City: Longview
County: Gregg
Year Marker Erected: 1966
Marker Location: on Brent Rd., .2 mi. north of FM 2605, Tennyville Rd.
Marker Text: After years of undaunted faith in discovery of oil in East Texas, B.A. Skipper, Sr., assembled an 8300-acre block under lease; made a deal with J. E. Farrell, W.A. Moncrief and E.A. Showers; had the well drilled to 3500 feet. At this point Arkansas Fuel Oil Co. (now Cities Service Oil Co.) bought a half interest and assumed operations. Drillers were W.A. Andrews, B. A. Ferrell and James H. Lowery. Crew members were C.R. Kaylor, R.T. Crisp, C. Spruill, A.W. Owens, C.O. Croley, D.V. Chidester, Geo. Jones, J.V. Huckaboy, R.E. Roe, E.E. Houchin and R.H. Summers. The F.K. Lathrop A-1 was spudded in on Dec. 3, 1930; hit caprock at 3569 feet; was completed on Jan. 26, 1931, at total depth of 3587 feet. With an initial potential of 18,000 barrels of oil daily, it has produced over 527,000 barrels in its first 35 years. Oil fever ran high with the completion of the Joiner No. 3-Daisy Bradford at Turnertown, Oct. 1930; the E. W. Bateman No. 1 - L.D. Crim at Kilgore, Dec. 1930; and climaxed here with the F.K. Lathrop A-1. However, few could imagine that soon these three would be linked and extended to form the great East Texas field, which covers some 200 square miles and has made a world record as the largest of its time.

Liberty City

Marker Title: Liberty City
City: Kilgore
County: Gregg
Year Marker Erected: 1965
Marker Location: 1 mi. north of I-20 on old 135-Gladewater Hwy., 4 mi. north of Kilgore.
Marker Text: Historic rural community in oil-rich Gregg County. Settled before Civil War. Has also been known as Sabine, Mount Moriah, McCrary's Chapel, Goforth and Hog Eye (for an early settler with an "eye" for hogs). Present name adopted in early days of famous East Texas oil boom. Area served by Sabine School district, established 1893; an example of excellent schools in county. Also crossed by great system of improved, all weather county roads-- finest in state. Center of farming, livestock raising. Has fine churches, park and community meeting places.

Longview

Marker Title: Site of Naming of Longview
City: Longview
County: Gregg
Year Marker Erected: 1962
Marker Location: just east of N. High St. on south side of US 80
Marker Text: Application: Marks spot where group stood when surveying city of Longview and said "What a long view" hence the name Longview.

Longview

Marker Title: Longview
City: Longview
County: Gregg
Year Marker Erected: 1965
Marker Location: US 80 at Fisher Rd., about 3 mi. west of downtown
Marker Text: Named for "long view" from Rock Hill when surveyors laid off townsite in 1870. Incorporated June 24, 1871. Became county seat of Gregg County; also railroad, agricultural and lumber center. Its history includes an 1894 bank robbery-- the last raid of the notorious "Dalton Gang". Early home of Governors Thomas M. Campbell and James S. Hogg. Since nearby 1931 Lathrop Well extended East Texas oil field into world's largest, it has been a petroleum, financial, industrial, medical, cultural, religious hub. Home of LeTourneau College. Historic sites marked.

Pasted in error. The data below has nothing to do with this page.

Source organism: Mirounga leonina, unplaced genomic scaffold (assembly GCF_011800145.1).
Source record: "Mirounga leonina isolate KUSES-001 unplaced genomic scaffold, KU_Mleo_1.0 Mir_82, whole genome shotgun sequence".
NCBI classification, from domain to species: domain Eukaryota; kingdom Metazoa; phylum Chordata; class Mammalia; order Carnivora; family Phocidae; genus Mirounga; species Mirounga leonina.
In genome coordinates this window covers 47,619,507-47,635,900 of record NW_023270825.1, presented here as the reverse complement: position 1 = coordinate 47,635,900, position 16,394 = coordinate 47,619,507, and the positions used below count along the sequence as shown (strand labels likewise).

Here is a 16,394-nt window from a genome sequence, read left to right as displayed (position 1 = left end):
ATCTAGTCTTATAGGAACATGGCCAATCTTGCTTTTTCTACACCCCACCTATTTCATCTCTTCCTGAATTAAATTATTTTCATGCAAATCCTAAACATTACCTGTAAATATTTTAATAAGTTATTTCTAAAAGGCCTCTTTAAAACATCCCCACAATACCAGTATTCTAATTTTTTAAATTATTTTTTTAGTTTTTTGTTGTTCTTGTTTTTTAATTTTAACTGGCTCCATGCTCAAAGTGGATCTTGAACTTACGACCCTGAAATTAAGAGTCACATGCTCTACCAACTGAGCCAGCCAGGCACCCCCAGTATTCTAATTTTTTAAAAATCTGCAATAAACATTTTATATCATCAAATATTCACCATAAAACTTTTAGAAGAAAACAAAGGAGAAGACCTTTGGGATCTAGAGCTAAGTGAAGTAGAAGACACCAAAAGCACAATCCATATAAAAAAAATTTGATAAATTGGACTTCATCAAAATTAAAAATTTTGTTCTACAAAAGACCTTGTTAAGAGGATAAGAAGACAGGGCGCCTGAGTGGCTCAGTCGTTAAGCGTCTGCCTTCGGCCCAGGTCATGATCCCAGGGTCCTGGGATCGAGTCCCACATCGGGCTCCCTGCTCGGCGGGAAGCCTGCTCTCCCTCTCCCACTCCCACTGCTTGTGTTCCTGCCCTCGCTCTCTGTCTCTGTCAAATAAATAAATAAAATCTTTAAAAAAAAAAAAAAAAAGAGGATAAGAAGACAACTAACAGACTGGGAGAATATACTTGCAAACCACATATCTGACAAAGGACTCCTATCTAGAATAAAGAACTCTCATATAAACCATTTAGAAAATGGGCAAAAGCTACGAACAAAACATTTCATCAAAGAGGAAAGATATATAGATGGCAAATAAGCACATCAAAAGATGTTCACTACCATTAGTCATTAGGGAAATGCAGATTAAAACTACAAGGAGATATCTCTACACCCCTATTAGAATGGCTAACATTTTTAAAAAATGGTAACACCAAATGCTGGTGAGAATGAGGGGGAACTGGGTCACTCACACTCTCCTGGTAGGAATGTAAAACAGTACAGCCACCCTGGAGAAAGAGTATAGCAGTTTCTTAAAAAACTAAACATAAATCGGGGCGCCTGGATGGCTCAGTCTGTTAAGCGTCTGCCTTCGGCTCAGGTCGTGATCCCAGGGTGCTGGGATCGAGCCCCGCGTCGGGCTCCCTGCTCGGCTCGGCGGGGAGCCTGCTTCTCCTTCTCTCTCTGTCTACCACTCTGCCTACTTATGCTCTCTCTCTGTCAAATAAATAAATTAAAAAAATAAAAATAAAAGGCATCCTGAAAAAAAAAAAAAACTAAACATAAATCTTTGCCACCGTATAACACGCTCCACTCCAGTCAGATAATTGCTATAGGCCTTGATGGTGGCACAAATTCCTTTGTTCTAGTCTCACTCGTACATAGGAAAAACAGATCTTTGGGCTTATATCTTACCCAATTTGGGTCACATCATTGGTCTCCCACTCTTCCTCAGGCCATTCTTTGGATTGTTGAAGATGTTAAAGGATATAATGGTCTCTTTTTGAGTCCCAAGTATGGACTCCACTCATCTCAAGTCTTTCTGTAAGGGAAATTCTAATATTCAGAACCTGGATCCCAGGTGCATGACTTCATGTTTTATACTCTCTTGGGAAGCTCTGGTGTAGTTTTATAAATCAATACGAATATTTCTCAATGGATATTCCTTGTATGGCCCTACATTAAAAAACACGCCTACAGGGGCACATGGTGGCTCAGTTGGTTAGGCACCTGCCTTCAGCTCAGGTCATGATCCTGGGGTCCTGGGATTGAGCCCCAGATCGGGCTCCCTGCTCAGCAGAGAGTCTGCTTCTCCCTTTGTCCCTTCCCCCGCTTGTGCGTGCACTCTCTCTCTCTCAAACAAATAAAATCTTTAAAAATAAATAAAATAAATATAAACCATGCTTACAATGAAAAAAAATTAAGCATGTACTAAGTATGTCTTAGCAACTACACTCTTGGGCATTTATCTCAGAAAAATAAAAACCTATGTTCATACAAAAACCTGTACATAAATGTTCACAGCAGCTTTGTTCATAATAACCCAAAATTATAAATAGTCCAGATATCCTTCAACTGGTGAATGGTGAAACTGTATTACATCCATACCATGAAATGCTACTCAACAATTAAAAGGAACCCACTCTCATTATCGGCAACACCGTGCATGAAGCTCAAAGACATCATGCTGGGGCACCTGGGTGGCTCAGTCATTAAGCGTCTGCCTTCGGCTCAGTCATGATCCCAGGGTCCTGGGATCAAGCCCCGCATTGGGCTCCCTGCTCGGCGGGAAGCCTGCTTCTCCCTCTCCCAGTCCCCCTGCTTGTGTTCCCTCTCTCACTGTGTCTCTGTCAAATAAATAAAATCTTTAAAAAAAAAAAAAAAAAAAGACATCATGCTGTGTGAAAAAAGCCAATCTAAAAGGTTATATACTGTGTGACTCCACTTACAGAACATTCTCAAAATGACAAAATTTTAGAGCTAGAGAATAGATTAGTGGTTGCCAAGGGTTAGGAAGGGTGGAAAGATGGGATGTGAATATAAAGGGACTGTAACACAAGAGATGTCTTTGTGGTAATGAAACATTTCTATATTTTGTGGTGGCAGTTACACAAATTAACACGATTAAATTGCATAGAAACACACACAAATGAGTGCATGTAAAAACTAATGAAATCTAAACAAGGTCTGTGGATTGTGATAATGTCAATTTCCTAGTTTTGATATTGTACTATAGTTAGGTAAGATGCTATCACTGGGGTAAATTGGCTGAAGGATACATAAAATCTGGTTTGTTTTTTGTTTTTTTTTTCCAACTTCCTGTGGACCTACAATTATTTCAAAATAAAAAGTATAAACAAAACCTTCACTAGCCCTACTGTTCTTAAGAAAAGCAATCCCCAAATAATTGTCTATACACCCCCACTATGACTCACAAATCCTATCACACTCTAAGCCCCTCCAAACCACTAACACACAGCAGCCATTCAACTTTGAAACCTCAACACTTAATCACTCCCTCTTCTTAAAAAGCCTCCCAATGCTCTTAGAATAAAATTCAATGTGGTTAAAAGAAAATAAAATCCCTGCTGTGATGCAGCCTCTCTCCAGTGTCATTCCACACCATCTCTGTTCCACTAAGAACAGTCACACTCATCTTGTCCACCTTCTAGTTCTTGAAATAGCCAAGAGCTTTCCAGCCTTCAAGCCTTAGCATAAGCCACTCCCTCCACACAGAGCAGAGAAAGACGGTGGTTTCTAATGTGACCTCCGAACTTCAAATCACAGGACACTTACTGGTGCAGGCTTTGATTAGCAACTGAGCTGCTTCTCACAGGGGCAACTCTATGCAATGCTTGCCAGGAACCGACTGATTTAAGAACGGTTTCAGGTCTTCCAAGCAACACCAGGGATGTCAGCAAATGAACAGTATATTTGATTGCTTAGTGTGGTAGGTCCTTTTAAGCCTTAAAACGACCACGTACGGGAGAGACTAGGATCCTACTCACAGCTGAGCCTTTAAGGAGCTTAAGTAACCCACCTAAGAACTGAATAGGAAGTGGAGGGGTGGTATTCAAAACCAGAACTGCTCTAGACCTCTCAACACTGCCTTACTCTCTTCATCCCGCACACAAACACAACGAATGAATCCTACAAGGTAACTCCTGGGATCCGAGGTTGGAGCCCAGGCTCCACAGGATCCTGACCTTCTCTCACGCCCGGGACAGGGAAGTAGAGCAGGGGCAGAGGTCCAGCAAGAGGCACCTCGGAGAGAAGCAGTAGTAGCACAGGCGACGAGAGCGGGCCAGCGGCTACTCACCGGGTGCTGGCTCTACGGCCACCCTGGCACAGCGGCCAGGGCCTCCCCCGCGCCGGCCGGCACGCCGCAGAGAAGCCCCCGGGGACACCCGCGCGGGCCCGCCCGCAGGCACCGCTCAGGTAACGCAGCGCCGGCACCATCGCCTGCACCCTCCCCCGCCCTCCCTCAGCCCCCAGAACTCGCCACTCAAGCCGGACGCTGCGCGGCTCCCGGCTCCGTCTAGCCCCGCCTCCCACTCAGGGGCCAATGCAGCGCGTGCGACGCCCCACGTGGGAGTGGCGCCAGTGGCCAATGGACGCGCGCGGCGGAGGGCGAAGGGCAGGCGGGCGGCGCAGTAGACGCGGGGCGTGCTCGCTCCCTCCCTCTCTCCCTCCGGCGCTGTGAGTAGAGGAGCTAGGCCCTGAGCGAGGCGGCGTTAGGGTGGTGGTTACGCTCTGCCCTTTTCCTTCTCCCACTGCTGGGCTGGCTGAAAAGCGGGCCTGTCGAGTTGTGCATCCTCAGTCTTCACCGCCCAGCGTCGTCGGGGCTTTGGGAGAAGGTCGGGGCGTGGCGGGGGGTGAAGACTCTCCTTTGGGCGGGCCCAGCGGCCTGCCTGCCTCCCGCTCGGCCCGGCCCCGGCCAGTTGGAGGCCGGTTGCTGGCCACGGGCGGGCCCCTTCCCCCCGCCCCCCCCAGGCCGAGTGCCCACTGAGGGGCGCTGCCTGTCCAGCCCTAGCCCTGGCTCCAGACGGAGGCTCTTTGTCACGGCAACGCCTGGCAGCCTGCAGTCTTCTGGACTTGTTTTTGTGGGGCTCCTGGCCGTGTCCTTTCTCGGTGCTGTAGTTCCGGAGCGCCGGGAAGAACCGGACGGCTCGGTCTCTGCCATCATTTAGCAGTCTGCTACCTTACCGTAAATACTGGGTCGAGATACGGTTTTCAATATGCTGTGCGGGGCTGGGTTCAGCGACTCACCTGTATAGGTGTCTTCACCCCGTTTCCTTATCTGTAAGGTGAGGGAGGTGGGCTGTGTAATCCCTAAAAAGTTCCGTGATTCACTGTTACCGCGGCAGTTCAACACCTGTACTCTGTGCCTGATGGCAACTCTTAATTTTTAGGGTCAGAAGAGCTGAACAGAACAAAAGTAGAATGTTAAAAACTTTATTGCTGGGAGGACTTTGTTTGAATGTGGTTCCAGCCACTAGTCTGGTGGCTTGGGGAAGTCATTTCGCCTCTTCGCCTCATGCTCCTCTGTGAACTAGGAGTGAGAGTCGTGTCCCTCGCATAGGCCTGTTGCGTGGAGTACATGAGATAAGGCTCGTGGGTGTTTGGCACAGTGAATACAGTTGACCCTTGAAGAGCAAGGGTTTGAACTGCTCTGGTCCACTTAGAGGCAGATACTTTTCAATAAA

New Deal Era in Kilgore

Marker Title: The New Deal Era in Kilgore
Address: 600 E. North St.
City: Kilgore
County: Gregg
Year Marker Erected: 1993
Marker Text: After the discovery of oil here in the 1930s, this site was transformed into a makeshift tent city by thousands of people displaced by a deepening national depression. In an effort to control growth, city officials chose this site as the focus of an ambitious public works program in 1934. The park project, which included extensive rock work, was influenced by the planning and foresight of other Federal "New Deal" projects underway in Kilgore at the time (Kilgore Public Library and Kilgore College Administration Building). The park project was finished about 1936.

Point Pleasant

Marker Title: Point Pleasant
Address: US 80 (in front of Municipal Bldg.)
City: Clarksville City
County: Gregg
Year Marker Erected: 1984
Marker Text: From about 1850 until 1871, a post office, which served the Point Pleasant community, operated near this site. The area was known as Gilead under the first postmaster, L.B. Camp, who earlier had established a ferry crossing the Sabine River (2 mi. W). when the name Point Pleasant was adopted in 1852, J.K.Armstrong (d. 1860) was named postmaster. Other postmasters who served Point Pleasant were William W. Walters (d. 1885), who operated the stage stop where the post office was located, Claiborn Halbert, and Joshua W. Monk. Elisha A. Mackey was Point Pleasant's last official postmaster. During its 21 years of existence the Point Pleasant Post Office served approximately 48 families including those of Jarret Dean, James Hendrick, Mason Moseley, Augustus Moseley, A.H. Abney, A.C. Williams, Jacob M. Lacy, A.G. Rogers, and A.T. Wright. The Point Pleasant School (called Possom Trot and still operating in 1908 with Trustees R.A. Hendrix, E.W. Clements, and Mr. Phillips) and Moseley Cemetery also served these pioneers. When the railroad came through in 1873, the new towns of Gladewater and Longview drew residents away from the Point Pleasant area. Clarksville City, created by the 1931 East Texas oil boom, later developed at the site of the Point Pleasant community. Incise on back: In memory of our mother Minnie Clements Phillips (1892-1973)